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Latitude: 50.8612 / 50°51'40"N
Longitude: -1.139 / 1°8'20"W
OS Eastings: 460696
OS Northings: 107203
OS Grid: SU606072
Mapcode National: GBR 99Y.T0W
Mapcode Global: FRA 86HT.Q29
Entry Name: Fort Nelson
Listing Date: 22 December 1971
Source: Historic England
Source ID: 1350616
English Heritage Legacy ID: 146336
Location: Boarhunt, Winchester, Hampshire, PO17
Civil Parish: Boarhunt
Traditional County: Hampshire
Lieutenancy Area (Ceremonial County): Hampshire
Church of England Parish: Boarhunt
Church of England Diocese: Portsmouth
SU 60 NW BOARHUNT
13/10 Fort Nelson
One of a series of forts (Wallington (now demolished), Nelson, Southwick, Widley
and Purbrook) along the chalk ridge of Portsdown Hill, built for the defence of
Portsmouth against landward attack in the 1860s, and known as Palmerston's Folly.
1862-72. Brick walls of English bond, the outer face of the defensive walls being of flint with horizontal and vertical bands of brickwork and a blind arcade at the upper level. The structure is partly within and above the natural ridge; a polygonal plan with four vertical faces to the deep dry ditch, a fire step, behind the parapet, and two-storeyed caponiers at the three corners (to give raking fire along the ditches). Within this outer framework is an embankment with open gun emplacements at the top, and a pair of Haxo casemates at the south end of the perimeter. Below the central parade ground there are brick-arched passageways, ammunition stores, staircases to the several parts, and behind the caponiers sunken embrasures for mortars. The rear (south) of the fort has a set of barracks surrounding a redan (triangular court), and the south face is a high brick wall, originally protected by the continuous ditch (now filled). There is an entrance on each side of the central pointed projection, once approached by a drawbridge, having the only architectural feature, comprising a bold Norman doorway of stone with recessed orders. The fort contains many interesting details of fortification design, and remains virtually unaltered, except for the making of new vehicular entrances, when the fort became used as a store. The forts were never attacked, and Nelson became neglected, but is being restored as a museum. Ancient monument.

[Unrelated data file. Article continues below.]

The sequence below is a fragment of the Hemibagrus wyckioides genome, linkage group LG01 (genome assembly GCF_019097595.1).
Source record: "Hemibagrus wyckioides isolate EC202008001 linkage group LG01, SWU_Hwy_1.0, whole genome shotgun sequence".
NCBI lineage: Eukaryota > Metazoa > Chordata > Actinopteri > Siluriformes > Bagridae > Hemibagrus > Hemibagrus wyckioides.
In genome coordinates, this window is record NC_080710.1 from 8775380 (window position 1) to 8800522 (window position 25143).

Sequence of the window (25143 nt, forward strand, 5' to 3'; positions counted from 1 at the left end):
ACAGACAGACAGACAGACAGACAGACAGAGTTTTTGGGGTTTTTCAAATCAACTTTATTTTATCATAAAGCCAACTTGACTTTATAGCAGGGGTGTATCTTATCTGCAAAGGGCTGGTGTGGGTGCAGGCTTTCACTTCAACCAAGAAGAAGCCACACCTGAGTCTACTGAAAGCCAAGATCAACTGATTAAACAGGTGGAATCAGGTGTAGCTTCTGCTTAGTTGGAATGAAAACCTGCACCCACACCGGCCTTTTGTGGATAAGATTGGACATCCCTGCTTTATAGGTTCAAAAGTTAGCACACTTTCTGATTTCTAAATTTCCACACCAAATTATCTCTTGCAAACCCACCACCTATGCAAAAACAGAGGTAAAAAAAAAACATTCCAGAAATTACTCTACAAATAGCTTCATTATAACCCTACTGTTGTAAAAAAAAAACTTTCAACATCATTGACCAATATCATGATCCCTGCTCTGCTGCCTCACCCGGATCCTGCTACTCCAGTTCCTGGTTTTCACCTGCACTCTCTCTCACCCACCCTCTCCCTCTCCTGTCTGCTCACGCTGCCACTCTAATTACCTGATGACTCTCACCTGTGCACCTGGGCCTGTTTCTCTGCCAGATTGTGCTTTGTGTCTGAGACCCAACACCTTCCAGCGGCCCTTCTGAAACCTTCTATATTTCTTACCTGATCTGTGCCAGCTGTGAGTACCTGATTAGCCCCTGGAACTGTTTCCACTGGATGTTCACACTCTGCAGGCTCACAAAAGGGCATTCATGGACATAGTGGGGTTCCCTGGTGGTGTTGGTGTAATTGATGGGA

Listing NGR: SP6397414673
This text is from the original listing, and may not necessarily reflect the current setting of the building.
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